TOKYO -- A turnaround plan for Skymark Airlines backed by ANA Holdings won the approval of a wide majority of the bankrupt Japanese carrier's creditors Wednesday, beating a rival proposal that would have seen Delta Air Lines become an investor.
The vote, held at Tokyo District Court some six months after Skymark filed for court protection from creditors, clears the way for the airline to make a new start. Tokyo-based ANA, the parent company of All Nippon Airways, will provide capital and business support.
Creditors chose between two proposals. The ANA-sponsored plan put forward by Skymark carried the day, garnering 60.25% of total voting rights as measured by liabilities and nearly 80% of the votes of the 174 creditors present. A majority on both counts was needed for approval, and the court promptly certified the results.
The Delta-sponsored plan, advanced by U.S. leasing company Intrepid Aviation, Skymark's biggest creditor, received 38.13% support on a rights basis and slightly more than 20% of the votes.
ANA intends to help Skymark "improve quality on the safety front," ANA Director Toyoyuki Nagamine told reporters. All Nippon Airways and Skymark will form a codeshare arrangement, helping the latter boost revenue by filling seats. ANA also will let Skymark use its booking system. Skymark Chairman Takashi Ide said his company aims to become profitable again in the fiscal year ending March 2016.
The Delta-backed plan had been seen as the front-runner, given Intrepid's roughly 38% creditor stake. But all of Skymark's other big creditors rallied around the company proposal. Among them were aerospace groups Airbus and Rolls-Royce, with shares of roughly 29% and 16%, respectively.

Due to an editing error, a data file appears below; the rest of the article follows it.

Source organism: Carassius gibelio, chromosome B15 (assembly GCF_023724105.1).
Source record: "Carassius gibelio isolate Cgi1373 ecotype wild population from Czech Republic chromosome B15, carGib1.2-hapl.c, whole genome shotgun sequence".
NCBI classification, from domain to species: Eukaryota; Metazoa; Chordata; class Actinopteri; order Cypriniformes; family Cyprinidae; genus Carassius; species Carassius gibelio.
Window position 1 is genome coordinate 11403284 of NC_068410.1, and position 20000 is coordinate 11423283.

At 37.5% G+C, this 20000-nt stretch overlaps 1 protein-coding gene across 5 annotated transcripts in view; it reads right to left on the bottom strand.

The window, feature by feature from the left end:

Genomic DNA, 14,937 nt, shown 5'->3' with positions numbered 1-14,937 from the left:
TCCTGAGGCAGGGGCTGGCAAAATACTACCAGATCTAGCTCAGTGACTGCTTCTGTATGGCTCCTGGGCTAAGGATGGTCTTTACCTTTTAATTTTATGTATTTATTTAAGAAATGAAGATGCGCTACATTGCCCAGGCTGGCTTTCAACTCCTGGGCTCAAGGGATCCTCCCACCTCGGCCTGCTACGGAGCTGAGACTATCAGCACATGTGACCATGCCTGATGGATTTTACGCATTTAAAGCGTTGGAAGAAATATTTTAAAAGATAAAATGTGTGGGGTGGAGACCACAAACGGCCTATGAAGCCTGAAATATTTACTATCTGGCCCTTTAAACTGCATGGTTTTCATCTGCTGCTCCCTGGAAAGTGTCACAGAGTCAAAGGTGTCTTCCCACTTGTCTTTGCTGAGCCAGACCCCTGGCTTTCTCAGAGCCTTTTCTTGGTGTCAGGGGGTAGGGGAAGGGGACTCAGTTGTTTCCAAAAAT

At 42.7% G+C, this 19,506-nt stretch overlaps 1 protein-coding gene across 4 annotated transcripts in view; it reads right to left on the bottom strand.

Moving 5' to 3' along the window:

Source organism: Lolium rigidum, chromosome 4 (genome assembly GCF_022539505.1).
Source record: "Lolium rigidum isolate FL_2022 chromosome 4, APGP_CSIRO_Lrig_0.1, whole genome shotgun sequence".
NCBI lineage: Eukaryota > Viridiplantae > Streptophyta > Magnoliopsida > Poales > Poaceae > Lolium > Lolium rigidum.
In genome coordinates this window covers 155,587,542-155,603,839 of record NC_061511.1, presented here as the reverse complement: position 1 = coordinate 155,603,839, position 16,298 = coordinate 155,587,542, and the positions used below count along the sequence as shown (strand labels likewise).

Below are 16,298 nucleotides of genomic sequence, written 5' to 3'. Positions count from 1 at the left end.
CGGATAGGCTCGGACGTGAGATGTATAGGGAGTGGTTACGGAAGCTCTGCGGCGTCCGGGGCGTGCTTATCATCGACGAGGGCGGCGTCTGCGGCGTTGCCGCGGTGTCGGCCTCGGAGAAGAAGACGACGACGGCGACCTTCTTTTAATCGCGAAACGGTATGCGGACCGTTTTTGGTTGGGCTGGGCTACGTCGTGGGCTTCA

People familiar with the lead-up to the vote say Airbus initially had frowned upon the ANA-sponsored plan but was persuaded to back it by a promise of future aircraft orders. Nagamine acknowledged that aircraft purchases were a "long-term" proposition. Airbus played a leading role among creditors, and its change of heart appears to have persuaded Rolls-Royce and U.S. company CIT to go along.
In the coming weeks, the value of Skymark's outstanding stock will be wiped out, and the airline will raise 18 billion yen ($143 million) in fresh capital from Tokyo-based private equity firm Integral, ANA and other investors. The proceeds will go toward repaying creditors, starting as early as October.
Having remained independent from Japan's two big airlines for roughly two decades, Skymark now turns to ANA for investment. Its 36 daily landing slots at the Tokyo area's Haneda Airport, a valuable commodity for any carrier, would raise the ANA group's share from roughly 50% to around 60%.